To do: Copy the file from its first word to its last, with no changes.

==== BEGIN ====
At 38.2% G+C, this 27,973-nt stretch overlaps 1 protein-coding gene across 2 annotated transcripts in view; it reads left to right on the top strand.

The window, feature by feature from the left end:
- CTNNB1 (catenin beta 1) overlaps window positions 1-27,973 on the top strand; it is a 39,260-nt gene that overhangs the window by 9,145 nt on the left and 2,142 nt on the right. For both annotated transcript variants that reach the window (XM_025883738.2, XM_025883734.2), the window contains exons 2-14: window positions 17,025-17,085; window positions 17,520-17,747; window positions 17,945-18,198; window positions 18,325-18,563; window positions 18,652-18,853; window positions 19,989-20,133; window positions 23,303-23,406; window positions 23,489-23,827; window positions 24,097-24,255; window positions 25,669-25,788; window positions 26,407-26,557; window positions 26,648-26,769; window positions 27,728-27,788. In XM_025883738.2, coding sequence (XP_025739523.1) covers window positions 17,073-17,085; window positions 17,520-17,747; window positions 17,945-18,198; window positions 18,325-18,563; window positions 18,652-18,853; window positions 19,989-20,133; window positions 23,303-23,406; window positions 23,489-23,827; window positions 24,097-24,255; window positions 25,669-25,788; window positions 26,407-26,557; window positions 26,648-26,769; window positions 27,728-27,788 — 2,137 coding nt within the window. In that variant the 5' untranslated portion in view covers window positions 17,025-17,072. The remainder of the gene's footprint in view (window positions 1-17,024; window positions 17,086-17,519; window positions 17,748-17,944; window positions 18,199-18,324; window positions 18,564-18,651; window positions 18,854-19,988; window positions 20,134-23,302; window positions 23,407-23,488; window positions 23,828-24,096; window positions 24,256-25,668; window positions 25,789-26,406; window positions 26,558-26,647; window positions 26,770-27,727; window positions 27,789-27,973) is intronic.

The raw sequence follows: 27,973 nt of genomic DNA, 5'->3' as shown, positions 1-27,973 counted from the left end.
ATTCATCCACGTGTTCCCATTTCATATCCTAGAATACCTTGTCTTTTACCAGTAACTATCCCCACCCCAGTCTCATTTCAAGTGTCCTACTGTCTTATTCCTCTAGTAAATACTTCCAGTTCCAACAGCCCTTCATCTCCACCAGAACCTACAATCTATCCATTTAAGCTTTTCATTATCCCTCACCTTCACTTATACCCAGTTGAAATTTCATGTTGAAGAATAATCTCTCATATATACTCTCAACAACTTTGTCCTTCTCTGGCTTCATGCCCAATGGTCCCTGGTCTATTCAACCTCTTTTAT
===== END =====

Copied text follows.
At 38.2% G+C, this 27,973-nt stretch overlaps 1 protein-coding gene across 2 annotated transcripts in view; it reads left to right on the top strand.

The window, feature by feature from the left end:
- CTNNB1 (catenin beta 1) overlaps window positions 1-27,973 on the top strand; it is a 39,260-nt gene that overhangs the window by 9,145 nt on the left and 2,142 nt on the right. For both annotated transcript variants that reach the window (XM_025883738.2, XM_025883734.2), the window contains exons 2-14: window positions 17,025-17,085; window positions 17,520-17,747; window positions 17,945-18,198; window positions 18,325-18,563; window positions 18,652-18,853; window positions 19,989-20,133; window positions 23,303-23,406; window positions 23,489-23,827; window positions 24,097-24,255; window positions 25,669-25,788; window positions 26,407-26,557; window positions 26,648-26,769; window positions 27,728-27,788. In XM_025883738.2, coding sequence (XP_025739523.1) covers window positions 17,073-17,085; window positions 17,520-17,747; window positions 17,945-18,198; window positions 18,325-18,563; window positions 18,652-18,853; window positions 19,989-20,133; window positions 23,303-23,406; window positions 23,489-23,827; window positions 24,097-24,255; window positions 25,669-25,788; window positions 26,407-26,557; window positions 26,648-26,769; window positions 27,728-27,788 — 2,137 coding nt within the window. In that variant the 5' untranslated portion in view covers window positions 17,025-17,072. The remainder of the gene's footprint in view (window positions 1-17,024; window positions 17,086-17,519; window positions 17,748-17,944; window positions 18,199-18,324; window positions 18,564-18,651; window positions 18,854-19,988; window positions 20,134-23,302; window positions 23,407-23,488; window positions 23,828-24,096; window positions 24,256-25,668; window positions 25,789-26,406; window positions 26,558-26,647; window positions 26,770-27,727; window positions 27,789-27,973) is intronic.

The raw sequence follows: 27,973 nt of genomic DNA, 5'->3' as shown, positions 1-27,973 counted from the left end.
ATTCATCCACGTGTTCCCATTTCATATCCTAGAATACCTTGTCTTTTACCAGTAACTATCCCCACCCCAGTCTCATTTCAAGTGTCCTACTGTCTTATTCCTCTAGTAAATACTTCCAGTTCCAACAGCCCTTCATCTCCACCAGAACCTACAATCTATCCATTTAAGCTTTTCATTATCCCTCACCTTCACTTATACCCAGTTGAAATTTCATGTTGAAGAATAATCTCTCATATATACTCTCAACAACTTTGTCCTTCTCTGGCTTCATGCCCAATGGTCCCTGGTCTATTCAACCTCTTTTAT